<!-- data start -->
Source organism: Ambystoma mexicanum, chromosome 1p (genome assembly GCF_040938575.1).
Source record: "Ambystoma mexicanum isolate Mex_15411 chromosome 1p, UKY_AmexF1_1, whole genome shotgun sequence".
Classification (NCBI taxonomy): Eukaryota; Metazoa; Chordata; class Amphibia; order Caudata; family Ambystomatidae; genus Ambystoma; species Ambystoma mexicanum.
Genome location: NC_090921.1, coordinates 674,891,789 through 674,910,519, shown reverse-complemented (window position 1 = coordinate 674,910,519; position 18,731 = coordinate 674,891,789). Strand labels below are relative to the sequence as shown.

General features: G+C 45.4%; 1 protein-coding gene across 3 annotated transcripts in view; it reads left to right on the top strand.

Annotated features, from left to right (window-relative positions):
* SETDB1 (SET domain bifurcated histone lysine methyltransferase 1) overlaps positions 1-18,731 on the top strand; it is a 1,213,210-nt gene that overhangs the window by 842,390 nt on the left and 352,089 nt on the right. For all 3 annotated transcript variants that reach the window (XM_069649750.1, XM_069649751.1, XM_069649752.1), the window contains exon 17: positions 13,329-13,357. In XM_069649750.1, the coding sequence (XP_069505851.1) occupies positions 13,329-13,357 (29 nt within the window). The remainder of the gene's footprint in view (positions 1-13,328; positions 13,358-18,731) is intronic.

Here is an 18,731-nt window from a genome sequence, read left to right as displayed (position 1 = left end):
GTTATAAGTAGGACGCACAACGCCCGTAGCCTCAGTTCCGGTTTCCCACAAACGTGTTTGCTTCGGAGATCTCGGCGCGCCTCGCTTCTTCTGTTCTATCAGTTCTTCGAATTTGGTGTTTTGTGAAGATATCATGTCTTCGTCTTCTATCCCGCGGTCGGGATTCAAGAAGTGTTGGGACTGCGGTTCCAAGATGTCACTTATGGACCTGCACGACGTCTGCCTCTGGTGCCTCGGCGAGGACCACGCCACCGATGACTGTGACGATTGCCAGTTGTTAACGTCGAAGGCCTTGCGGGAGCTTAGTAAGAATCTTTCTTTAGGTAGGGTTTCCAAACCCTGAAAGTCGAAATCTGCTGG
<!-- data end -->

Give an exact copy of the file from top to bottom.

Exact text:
Source organism: Ambystoma mexicanum, chromosome 1p (genome assembly GCF_040938575.1).
Source record: "Ambystoma mexicanum isolate Mex_15411 chromosome 1p, UKY_AmexF1_1, whole genome shotgun sequence".
Classification (NCBI taxonomy): Eukaryota; Metazoa; Chordata; class Amphibia; order Caudata; family Ambystomatidae; genus Ambystoma; species Ambystoma mexicanum.
Genome location: NC_090921.1, coordinates 674,891,789 through 674,910,519, shown reverse-complemented (window position 1 = coordinate 674,910,519; position 18,731 = coordinate 674,891,789). Strand labels below are relative to the sequence as shown.

General features: G+C 45.4%; 1 protein-coding gene across 3 annotated transcripts in view; it reads left to right on the top strand.

Annotated features, from left to right (window-relative positions):
* SETDB1 (SET domain bifurcated histone lysine methyltransferase 1) overlaps positions 1-18,731 on the top strand; it is a 1,213,210-nt gene that overhangs the window by 842,390 nt on the left and 352,089 nt on the right. For all 3 annotated transcript variants that reach the window (XM_069649750.1, XM_069649751.1, XM_069649752.1), the window contains exon 17: positions 13,329-13,357. In XM_069649750.1, the coding sequence (XP_069505851.1) occupies positions 13,329-13,357 (29 nt within the window). The remainder of the gene's footprint in view (positions 1-13,328; positions 13,358-18,731) is intronic.

Here is an 18,731-nt window from a genome sequence, read left to right as displayed (position 1 = left end):
GTTATAAGTAGGACGCACAACGCCCGTAGCCTCAGTTCCGGTTTCCCACAAACGTGTTTGCTTCGGAGATCTCGGCGCGCCTCGCTTCTTCTGTTCTATCAGTTCTTCGAATTTGGTGTTTTGTGAAGATATCATGTCTTCGTCTTCTATCCCGCGGTCGGGATTCAAGAAGTGTTGGGACTGCGGTTCCAAGATGTCACTTATGGACCTGCACGACGTCTGCCTCTGGTGCCTCGGCGAGGACCACGCCACCGATGACTGTGACGATTGCCAGTTGTTAACGTCGAAGGCCTTGCGGGAGCTTAGTAAGAATCTTTCTTTAGGTAGGGTTTCCAAACCCTGAAAGTCGAAATCTGCTGG